I have finally finished the rough draft of my book chapter which is due FRIDAY! The last section is less polished than the beginning because I literally just finished writing it. The paper is 36 double spaced pages with almost 3 pages of references. It is too long by 11 pages. My professor said I would end up with too much. I didn’t want to believe him, but I guess (to use a cliche’) the proof is in the pudding. Here is the first section of that pudding as it now appears.
The Heart of Darkness
It is a powerful calling, this Darkness called Sleep. It lulls. It is a siren song, sounding so sweetly yet so deadly. I cannot keep my head up. It is an act of will, one that I am failing at. I can think one thought: to sleep. I want my death sleep. It is a place of no dreams, a place where I am just gone. It is three or four hours of nothingness, of blackness. My two king-sized bed pillows on my queen-sized bed encase my head in my grave. My heavy comforter’s weight anchors me to the physical world. I am gone. I no longer have to pretend to be happy. Here, I cease to exist. I can die for a time. I awake. I am not refreshed, but I am not searching for metaphorical death as a means of survival. It is better this way. It is less permanent than suicide. It helps, I imagine, until the doctor changes my medication again and the new antidepressants kick in. It was through extensive reading and therapy over many years that I finally understood that others felt exactly how I felt. There were fragments. Pieces. Ripped. Torn asunder. Melted in the fire of labels, of complexity, of misunderstanding. Pieces shed one by one in an attempt to fit in. To assimilate. To belong.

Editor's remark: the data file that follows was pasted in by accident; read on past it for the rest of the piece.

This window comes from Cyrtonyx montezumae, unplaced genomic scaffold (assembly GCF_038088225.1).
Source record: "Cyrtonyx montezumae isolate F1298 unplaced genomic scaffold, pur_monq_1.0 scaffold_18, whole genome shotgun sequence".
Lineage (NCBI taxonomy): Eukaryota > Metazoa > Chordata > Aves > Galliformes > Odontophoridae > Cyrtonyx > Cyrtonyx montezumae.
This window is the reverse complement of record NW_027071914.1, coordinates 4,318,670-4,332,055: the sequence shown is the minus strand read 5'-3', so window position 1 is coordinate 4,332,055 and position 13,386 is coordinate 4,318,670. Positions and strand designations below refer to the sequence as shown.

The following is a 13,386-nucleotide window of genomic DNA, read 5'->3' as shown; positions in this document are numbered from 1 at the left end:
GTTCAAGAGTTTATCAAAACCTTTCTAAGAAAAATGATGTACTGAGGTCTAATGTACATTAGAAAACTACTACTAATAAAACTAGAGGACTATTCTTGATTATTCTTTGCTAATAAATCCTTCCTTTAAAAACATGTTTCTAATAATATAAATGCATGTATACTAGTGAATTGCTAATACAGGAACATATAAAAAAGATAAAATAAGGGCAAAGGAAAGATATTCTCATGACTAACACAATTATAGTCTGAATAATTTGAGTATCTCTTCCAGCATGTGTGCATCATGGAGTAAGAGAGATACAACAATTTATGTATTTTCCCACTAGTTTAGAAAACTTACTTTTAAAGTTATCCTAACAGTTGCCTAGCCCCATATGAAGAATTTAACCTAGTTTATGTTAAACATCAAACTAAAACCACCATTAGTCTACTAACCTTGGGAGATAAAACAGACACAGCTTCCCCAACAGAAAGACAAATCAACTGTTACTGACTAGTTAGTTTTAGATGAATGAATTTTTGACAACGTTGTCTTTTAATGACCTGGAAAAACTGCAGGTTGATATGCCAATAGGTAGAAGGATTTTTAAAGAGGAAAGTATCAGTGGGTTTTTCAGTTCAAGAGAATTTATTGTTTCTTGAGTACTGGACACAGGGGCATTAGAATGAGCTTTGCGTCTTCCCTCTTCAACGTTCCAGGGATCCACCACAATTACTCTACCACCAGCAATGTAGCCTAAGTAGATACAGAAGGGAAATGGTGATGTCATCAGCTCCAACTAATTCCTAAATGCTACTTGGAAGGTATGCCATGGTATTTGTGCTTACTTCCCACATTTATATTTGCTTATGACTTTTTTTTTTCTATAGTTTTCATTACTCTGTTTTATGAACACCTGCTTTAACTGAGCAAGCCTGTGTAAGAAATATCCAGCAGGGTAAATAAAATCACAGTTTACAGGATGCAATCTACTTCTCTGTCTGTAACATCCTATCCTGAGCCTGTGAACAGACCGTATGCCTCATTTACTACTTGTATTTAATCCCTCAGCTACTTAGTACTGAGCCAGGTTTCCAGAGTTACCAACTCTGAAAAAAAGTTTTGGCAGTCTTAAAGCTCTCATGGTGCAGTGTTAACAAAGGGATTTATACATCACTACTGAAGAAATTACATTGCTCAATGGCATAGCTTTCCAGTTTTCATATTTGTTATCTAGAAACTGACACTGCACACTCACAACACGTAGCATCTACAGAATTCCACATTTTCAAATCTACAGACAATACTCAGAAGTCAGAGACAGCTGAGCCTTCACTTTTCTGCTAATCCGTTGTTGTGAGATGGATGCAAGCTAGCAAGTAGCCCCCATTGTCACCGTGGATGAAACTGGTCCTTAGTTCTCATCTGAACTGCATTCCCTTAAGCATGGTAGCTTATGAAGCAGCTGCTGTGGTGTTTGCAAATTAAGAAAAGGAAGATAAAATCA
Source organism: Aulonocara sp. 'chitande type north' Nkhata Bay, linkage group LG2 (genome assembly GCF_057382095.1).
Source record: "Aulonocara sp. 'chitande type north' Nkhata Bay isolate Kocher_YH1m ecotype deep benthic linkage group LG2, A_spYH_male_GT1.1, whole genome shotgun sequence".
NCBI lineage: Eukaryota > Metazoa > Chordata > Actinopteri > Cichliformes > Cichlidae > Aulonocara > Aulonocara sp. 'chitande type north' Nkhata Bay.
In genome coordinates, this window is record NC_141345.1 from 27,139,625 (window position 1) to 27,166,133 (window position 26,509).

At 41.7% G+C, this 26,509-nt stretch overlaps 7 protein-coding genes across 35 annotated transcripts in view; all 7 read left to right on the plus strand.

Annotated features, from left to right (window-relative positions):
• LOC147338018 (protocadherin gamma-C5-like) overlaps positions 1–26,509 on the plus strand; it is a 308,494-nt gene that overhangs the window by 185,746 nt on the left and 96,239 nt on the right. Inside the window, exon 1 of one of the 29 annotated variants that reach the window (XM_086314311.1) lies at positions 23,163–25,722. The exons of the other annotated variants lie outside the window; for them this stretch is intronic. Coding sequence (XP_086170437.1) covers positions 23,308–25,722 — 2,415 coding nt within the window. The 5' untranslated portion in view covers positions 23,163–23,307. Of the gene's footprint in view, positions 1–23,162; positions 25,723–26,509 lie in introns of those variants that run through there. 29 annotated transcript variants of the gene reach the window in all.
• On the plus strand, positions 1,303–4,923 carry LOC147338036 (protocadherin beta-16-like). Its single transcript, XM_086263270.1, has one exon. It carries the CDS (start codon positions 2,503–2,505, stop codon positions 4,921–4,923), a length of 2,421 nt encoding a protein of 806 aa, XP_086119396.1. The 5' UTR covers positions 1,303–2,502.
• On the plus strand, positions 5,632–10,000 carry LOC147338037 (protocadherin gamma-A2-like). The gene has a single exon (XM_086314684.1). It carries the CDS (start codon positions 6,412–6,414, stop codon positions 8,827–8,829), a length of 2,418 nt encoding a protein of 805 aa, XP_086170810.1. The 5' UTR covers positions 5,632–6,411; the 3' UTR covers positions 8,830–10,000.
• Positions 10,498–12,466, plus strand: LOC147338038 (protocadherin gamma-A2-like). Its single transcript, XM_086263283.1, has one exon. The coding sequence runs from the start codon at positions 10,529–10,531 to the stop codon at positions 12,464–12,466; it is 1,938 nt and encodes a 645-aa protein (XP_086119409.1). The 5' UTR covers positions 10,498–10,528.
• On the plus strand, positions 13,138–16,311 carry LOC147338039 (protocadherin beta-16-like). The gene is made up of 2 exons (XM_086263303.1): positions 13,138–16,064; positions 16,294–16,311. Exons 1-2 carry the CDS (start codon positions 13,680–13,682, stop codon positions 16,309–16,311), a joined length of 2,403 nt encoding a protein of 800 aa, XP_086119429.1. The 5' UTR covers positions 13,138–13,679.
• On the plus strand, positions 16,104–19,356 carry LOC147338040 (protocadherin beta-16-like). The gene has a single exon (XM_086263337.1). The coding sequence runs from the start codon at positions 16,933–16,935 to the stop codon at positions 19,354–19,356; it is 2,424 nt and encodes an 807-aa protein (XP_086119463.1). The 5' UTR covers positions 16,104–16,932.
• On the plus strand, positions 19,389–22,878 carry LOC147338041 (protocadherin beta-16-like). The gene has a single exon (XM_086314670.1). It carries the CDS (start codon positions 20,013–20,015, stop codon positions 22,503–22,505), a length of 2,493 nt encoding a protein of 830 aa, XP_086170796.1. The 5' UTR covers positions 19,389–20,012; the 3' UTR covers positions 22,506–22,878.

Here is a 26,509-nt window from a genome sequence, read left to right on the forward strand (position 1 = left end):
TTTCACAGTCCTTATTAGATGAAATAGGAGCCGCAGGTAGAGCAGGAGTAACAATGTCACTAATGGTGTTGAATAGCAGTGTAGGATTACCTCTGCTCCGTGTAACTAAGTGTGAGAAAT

Because of my Literature by Women of Color course that I ended up in completely by chance during the Spring 2012 semester and the Third Wave Feminism readings that I did for that course, I have discovered that there are many people in the world, and in America specifically, who are fragmented. The fragmentation is a result of sexism, racism, homophobia, and a myriad of other –isms and –phobias that seek to construct people as Other by maintaining the dominant culture. It wasn’t until I overcame my fear of people thinking I was crazy that I began to share my own story. I began to speak about my depression with coworkers and church members. During this semester, as I studied the fragmentation of others and their search for wholeness, I even came to voice about my depression with my own high school students. The essayists in Colonize This!, This Bridge We Call Home, and This Bridge Called My Back discuss their fragmentations, their otherness. This paper explores the sense of awareness these texts provided the essayists and how awareness in any situation is the first step in moving out of oneself, away from fragmentation and towards wholeness. In order to piece together our fragments as individual and as collective selves we must be vulnerable and engage in dialogue. This awareness and dialogue result in an inner, spiritual transformation that allows us to make the personal political and to become whole.